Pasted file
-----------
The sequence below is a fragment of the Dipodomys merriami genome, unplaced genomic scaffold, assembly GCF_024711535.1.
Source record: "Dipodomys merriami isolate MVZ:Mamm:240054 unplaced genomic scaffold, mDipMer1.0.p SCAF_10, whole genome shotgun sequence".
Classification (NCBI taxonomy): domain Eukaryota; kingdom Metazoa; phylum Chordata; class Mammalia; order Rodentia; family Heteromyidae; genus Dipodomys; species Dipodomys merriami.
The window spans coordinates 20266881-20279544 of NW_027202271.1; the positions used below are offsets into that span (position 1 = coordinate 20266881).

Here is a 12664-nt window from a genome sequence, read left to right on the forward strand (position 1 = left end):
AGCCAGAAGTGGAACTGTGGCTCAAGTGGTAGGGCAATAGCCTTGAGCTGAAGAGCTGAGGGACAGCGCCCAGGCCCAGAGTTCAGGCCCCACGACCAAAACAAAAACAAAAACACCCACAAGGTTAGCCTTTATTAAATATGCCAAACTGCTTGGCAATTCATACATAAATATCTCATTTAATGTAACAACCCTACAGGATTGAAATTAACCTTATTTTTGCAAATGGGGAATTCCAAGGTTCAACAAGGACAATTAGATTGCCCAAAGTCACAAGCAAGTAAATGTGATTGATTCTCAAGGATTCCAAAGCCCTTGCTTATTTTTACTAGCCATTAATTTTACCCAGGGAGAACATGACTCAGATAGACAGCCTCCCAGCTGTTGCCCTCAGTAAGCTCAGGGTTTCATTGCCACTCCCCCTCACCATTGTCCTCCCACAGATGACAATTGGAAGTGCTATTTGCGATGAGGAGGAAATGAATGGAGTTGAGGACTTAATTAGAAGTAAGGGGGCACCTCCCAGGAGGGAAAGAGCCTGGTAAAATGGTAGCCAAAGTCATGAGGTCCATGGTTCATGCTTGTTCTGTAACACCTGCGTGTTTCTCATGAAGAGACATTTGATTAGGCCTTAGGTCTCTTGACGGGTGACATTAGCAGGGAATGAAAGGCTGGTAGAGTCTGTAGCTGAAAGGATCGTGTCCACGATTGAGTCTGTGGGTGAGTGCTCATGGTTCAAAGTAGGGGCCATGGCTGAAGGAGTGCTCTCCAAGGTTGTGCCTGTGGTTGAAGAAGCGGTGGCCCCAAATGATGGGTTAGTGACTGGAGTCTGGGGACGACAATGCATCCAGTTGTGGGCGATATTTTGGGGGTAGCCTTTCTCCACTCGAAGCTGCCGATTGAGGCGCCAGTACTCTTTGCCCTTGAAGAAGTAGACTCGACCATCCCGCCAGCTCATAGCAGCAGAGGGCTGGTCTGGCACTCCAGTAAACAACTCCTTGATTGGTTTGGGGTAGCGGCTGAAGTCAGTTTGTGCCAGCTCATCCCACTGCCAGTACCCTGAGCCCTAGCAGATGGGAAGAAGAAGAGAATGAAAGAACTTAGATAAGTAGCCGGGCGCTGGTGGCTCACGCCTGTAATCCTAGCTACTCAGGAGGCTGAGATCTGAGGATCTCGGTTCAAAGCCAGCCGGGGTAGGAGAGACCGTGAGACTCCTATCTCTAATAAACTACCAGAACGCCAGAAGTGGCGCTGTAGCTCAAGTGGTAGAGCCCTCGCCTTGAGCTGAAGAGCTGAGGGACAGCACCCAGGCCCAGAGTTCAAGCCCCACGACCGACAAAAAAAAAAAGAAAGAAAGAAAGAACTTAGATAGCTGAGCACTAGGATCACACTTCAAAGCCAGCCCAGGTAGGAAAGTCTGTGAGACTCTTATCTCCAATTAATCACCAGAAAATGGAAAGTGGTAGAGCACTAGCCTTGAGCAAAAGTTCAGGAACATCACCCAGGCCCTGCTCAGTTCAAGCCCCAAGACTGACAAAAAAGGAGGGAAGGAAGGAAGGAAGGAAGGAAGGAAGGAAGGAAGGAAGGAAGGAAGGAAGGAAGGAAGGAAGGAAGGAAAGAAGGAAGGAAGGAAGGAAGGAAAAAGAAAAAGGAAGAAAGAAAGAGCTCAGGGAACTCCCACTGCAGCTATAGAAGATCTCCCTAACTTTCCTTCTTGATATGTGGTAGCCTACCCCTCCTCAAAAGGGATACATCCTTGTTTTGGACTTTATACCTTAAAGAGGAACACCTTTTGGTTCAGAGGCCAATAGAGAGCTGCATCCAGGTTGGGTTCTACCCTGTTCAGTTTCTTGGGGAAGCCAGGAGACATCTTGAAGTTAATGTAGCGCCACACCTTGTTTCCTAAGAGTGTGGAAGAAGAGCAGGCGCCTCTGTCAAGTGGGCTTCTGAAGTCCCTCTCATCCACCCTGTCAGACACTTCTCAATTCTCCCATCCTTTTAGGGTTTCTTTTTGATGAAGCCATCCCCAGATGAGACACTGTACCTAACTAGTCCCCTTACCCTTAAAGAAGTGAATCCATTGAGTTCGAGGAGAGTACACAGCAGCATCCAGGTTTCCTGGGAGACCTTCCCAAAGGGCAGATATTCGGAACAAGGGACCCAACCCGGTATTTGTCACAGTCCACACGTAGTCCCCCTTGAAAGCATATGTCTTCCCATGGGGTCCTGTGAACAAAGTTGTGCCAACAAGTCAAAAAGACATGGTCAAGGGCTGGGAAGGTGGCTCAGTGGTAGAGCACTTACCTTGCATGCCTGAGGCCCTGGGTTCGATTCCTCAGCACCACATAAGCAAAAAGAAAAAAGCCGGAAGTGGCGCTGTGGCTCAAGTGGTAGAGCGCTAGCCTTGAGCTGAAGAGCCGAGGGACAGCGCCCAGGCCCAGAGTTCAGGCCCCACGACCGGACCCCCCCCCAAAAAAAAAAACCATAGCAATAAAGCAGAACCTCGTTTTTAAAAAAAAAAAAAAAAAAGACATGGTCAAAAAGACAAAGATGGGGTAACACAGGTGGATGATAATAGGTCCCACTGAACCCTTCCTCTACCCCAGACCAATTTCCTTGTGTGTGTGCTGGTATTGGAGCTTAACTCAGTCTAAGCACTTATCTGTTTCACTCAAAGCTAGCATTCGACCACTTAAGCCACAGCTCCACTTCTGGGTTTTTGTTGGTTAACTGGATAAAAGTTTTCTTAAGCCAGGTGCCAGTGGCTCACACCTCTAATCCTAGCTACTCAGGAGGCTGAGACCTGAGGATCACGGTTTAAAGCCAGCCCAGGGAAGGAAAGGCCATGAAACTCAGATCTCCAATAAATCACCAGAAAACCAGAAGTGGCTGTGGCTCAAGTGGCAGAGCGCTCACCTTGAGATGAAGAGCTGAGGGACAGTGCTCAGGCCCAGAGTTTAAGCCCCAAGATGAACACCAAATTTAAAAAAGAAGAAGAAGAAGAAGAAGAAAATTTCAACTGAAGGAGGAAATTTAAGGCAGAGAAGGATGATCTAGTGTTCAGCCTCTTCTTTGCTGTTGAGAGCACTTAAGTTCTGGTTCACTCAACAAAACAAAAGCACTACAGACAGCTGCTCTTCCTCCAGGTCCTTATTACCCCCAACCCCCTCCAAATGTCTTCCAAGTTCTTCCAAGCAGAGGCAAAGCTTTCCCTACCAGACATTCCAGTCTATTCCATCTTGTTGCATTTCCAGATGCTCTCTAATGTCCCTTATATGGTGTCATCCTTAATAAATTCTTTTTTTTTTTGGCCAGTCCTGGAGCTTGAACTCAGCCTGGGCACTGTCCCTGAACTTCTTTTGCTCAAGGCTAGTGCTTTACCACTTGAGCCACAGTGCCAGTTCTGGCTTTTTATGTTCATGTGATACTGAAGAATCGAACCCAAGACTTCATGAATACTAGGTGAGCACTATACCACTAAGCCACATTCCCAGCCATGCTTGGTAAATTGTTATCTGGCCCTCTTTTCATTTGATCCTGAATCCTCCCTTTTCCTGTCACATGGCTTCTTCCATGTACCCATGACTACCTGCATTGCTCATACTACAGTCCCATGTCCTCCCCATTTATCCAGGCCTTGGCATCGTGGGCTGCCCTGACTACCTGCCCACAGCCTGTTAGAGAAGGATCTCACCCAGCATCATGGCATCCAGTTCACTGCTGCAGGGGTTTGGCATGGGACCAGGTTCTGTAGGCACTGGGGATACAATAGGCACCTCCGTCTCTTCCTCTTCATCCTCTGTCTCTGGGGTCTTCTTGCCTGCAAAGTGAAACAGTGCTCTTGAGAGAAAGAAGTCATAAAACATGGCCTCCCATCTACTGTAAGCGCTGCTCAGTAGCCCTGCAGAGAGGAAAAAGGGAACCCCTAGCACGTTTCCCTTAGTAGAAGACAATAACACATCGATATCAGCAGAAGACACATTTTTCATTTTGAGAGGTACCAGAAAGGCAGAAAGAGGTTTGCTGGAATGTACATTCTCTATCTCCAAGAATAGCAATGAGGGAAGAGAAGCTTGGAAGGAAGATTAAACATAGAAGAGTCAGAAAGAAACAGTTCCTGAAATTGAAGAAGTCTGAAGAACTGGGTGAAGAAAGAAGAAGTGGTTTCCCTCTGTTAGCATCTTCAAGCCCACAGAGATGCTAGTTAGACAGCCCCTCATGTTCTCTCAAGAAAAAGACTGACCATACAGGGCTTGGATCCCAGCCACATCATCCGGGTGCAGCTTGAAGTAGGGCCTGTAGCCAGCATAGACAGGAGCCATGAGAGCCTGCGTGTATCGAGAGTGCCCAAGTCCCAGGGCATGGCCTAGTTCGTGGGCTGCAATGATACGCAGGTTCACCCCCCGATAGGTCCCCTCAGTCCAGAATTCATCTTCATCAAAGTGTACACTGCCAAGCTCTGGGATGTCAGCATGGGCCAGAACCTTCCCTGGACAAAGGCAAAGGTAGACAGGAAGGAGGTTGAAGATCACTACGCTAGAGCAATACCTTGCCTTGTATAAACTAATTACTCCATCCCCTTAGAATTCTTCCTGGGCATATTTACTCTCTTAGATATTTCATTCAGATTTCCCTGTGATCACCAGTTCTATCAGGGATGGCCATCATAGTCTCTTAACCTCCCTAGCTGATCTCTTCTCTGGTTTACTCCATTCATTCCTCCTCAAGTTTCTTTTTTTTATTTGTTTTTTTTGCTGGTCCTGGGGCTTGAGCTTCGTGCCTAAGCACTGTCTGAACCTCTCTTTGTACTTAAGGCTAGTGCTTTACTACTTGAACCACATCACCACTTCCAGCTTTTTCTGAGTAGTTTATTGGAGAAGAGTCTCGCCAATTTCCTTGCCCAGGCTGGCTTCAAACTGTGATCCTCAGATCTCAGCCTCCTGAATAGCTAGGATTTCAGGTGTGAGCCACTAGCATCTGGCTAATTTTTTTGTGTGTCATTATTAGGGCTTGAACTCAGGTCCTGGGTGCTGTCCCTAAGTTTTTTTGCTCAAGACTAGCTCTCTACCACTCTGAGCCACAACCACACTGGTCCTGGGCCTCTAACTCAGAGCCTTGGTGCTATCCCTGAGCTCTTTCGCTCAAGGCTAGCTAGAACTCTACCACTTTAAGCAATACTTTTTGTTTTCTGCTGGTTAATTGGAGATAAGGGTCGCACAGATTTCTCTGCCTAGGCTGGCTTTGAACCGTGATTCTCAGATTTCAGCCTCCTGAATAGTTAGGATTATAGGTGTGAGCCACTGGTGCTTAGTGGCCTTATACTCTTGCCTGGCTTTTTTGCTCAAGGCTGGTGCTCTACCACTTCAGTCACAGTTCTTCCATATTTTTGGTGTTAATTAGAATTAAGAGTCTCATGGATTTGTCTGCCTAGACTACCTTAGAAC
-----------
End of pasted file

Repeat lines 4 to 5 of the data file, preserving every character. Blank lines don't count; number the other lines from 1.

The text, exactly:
The window spans coordinates 20266881-20279544 of NW_027202271.1; the positions used below are offsets into that span (position 1 = coordinate 20266881).

Here is a 12664-nt window from a genome sequence, read left to right on the forward strand (position 1 = left end):